Regardless of the type of treatment, long-term complications, such as avascular necrosis (AVN), post-traumatic osteoarthritis (PTA), sciatic nerve palsy, and heterotopic ossification (HO), may lead to unfavorable and potentially varying degrees of disability in patient outcomes [1, 16,17,18]. Early recognition and prompt treatment are important for the successful management of patients with femoral head fractures and hip dislocations . However, the outcomes of patients with femoral head fractures remain poor owing to the lack of absolute recommendations and indications for fracture management. Few studies have reported on the outcome and management of femoral head fractures; however, there are limitations because of the inconsistent fracture classification scheme with prognostic significance, multiple treatment approaches, small patient size, insufficient length of follow-up, and use of non-validated outcome instruments [7, 18, 19].
The aim of this study was: i) to investigate the management of femoral head fractures which been managed non-surgically or surgically; ii) to evaluate postoperative complications and prognostic factors, and iii) to analyze the functional outcome using modified Harris Hip Score to provide a reference for the clinical treatment.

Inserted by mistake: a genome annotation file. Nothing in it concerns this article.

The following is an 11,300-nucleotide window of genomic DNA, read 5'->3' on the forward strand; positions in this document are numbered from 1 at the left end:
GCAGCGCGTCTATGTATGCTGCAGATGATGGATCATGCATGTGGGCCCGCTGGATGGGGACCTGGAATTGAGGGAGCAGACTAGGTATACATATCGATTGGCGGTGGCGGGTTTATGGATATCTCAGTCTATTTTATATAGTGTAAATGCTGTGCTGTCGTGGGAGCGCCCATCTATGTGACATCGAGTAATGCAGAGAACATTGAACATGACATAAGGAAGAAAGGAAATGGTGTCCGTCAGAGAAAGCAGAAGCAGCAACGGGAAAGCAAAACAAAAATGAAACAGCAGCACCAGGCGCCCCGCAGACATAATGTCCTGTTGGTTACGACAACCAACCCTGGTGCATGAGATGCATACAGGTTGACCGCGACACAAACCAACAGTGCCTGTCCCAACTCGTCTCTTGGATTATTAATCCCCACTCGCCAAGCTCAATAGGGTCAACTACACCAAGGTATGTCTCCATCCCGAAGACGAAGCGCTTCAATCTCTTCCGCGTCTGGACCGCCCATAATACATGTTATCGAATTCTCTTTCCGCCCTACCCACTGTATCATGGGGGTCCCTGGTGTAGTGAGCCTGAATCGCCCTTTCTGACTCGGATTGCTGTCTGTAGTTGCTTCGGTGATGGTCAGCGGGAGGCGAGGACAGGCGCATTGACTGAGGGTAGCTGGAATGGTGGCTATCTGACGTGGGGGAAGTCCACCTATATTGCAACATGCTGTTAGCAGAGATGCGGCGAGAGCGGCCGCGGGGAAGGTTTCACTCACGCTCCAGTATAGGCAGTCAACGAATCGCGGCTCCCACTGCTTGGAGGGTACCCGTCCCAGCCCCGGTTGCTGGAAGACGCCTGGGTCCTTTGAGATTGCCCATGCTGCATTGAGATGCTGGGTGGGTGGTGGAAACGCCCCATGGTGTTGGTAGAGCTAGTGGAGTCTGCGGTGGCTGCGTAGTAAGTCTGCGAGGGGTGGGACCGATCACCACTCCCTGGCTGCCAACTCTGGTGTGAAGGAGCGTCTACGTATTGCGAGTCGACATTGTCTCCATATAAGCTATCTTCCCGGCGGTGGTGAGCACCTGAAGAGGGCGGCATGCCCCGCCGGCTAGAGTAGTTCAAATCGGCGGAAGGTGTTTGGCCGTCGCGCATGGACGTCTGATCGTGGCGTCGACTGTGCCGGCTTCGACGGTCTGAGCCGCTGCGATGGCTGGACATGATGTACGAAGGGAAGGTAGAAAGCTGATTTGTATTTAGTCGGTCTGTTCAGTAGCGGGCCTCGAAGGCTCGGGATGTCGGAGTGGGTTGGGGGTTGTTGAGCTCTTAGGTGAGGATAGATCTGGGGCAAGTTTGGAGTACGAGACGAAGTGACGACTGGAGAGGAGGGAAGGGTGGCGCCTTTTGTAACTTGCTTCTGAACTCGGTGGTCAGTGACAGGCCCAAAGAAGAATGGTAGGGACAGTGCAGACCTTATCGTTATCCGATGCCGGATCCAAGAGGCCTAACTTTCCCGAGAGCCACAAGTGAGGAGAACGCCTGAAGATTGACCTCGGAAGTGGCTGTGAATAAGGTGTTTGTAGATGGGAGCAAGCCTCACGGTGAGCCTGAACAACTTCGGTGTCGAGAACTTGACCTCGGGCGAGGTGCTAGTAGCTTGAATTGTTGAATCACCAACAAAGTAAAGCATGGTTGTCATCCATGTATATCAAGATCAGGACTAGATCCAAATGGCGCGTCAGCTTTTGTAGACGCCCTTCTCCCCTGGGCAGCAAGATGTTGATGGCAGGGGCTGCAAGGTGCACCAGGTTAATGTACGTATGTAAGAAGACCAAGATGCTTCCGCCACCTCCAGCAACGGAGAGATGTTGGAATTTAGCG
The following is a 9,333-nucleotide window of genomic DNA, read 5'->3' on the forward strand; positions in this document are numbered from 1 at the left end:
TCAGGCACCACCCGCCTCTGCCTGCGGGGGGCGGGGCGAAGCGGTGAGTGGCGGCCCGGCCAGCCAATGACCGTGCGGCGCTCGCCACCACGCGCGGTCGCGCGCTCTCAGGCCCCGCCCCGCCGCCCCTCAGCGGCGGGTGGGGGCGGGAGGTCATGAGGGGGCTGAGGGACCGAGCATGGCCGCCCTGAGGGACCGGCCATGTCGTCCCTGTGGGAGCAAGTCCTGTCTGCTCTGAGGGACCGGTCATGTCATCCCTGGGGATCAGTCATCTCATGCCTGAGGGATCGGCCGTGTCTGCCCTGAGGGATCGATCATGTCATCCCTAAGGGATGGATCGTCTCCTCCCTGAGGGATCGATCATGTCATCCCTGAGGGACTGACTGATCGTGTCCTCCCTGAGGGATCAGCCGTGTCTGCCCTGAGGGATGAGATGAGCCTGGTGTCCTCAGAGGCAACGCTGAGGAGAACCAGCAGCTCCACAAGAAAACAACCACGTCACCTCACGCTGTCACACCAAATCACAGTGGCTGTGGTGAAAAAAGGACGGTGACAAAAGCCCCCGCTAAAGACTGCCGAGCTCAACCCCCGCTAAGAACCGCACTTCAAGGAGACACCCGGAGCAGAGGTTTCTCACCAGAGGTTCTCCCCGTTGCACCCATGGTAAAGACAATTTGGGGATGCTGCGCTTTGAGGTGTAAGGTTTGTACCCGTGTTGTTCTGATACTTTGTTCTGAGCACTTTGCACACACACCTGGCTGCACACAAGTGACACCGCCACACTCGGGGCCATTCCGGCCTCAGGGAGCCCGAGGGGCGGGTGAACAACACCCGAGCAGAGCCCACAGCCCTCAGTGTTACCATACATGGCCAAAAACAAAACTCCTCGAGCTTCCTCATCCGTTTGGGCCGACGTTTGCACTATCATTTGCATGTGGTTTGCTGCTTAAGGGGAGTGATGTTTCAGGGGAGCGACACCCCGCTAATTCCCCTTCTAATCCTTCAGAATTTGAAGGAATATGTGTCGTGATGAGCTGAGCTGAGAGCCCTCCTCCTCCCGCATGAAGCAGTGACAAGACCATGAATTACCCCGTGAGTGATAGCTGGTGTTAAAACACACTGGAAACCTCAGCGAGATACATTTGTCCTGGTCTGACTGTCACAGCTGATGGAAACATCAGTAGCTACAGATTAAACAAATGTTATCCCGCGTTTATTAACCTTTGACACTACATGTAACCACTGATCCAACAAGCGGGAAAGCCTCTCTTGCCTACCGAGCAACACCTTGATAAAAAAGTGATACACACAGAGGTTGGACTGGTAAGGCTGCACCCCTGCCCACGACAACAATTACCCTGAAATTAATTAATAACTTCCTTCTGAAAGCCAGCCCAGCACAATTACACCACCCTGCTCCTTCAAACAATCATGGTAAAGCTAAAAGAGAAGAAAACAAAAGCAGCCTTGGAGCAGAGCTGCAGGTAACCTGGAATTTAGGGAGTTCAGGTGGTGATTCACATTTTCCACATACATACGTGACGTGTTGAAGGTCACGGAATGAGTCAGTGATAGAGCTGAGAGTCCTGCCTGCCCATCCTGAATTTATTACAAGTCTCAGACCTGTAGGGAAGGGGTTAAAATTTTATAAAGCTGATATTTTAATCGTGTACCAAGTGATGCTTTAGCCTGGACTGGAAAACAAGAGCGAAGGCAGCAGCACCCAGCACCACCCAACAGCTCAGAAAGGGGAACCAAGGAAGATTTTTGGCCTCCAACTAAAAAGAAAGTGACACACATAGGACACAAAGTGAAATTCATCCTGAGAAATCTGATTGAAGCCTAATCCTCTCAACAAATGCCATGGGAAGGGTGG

Materials and methods
Between January 2011- December 2018, sixty-one femoral head fractures treated in a Level I trauma center were retrospectively followed with data recorded contemporaneously in an IRB-approved registry. Inclusion criteria were as follows: i) age 16–65, ii) follow-up of two years or greater after the femoral head injury operatively or non-operatively, and (iii) acute traumatic femoral head fracture with at least an available plain anteroposterior (AP) radiograph of the affected hip. Patients were excluded if they presented with pathological or non-acute fractures, or dislocation of the femoral head. Incomplete radiographic evaluation or unavailable clinical documentation (Fig. 1). In addition, one patient who had undergone both ORIF and THR was excluded. The data collected from each patient included demographics, fracture type, presence of associated injury, injury severity score (ISS), mechanism of injury, operation time, intensive care unit care, operation time, intraoperative blood loss, clinical outcomes, and mortality. Patients were classified according to the Pipkin classification system [7, 20, 21].